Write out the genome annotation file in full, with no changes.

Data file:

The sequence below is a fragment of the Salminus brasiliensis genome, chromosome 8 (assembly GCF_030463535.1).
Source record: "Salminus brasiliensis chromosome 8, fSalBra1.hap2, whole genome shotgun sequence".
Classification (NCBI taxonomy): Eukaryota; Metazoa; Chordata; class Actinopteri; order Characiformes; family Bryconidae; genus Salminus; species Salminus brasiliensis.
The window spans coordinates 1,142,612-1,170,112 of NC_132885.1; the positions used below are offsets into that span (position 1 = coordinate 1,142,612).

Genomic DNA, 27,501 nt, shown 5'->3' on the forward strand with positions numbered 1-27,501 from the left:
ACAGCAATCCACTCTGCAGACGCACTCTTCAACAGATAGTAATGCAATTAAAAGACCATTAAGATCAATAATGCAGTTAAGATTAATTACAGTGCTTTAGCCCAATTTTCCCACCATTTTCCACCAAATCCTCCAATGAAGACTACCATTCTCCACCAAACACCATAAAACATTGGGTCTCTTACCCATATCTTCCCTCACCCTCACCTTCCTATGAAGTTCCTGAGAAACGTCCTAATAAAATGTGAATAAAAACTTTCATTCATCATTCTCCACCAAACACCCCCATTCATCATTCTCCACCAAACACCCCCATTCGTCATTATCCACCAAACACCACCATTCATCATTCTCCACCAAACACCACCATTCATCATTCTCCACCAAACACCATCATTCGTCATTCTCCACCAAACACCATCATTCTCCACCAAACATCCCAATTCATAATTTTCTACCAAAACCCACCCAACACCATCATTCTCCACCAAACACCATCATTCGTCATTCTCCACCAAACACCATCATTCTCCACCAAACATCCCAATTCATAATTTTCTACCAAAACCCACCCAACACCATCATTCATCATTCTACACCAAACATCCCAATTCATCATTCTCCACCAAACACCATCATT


The sequence below is a fragment of the Salminus brasiliensis genome, chromosome 8 (assembly GCF_030463535.1).
Source record: "Salminus brasiliensis chromosome 8, fSalBra1.hap2, whole genome shotgun sequence".
Classification (NCBI taxonomy): Eukaryota; Metazoa; Chordata; class Actinopteri; order Characiformes; family Bryconidae; genus Salminus; species Salminus brasiliensis.
The window spans coordinates 1,142,612-1,170,112 of NC_132885.1; the positions used below are offsets into that span (position 1 = coordinate 1,142,612).

Genomic DNA, 27,501 nt, shown 5'->3' on the forward strand with positions numbered 1-27,501 from the left:
ACAGCAATCCACTCTGCAGACGCACTCTTCAACAGATAGTAATGCAATTAAAAGACCATTAAGATCAATAATGCAGTTAAGATTAATTACAGTGCTTTAGCCCAATTTTCCCACCATTTTCCACCAAATCCTCCAATGAAGACTACCATTCTCCACCAAACACCATAAAACATTGGGTCTCTTACCCATATCTTCCCTCACCCTCACCTTCCTATGAAGTTCCTGAGAAACGTCCTAATAAAATGTGAATAAAAACTTTCATTCATCATTCTCCACCAAACACCCCCATTCATCATTCTCCACCAAACACCCCCATTCGTCATTATCCACCAAACACCACCATTCATCATTCTCCACCAAACACCACCATTCATCATTCTCCACCAAACACCATCATTCGTCATTCTCCACCAAACACCATCATTCTCCACCAAACATCCCAATTCATAATTTTCTACCAAAACCCACCCAACACCATCATTCTCCACCAAACACCATCATTCGTCATTCTCCACCAAACACCATCATTCTCCACCAAACATCCCAATTCATAATTTTCTACCAAAACCCACCCAACACCATCATTCATCATTCTACACCAAACATCCCAATTCATCATTCTCCACCAAACACCATCATT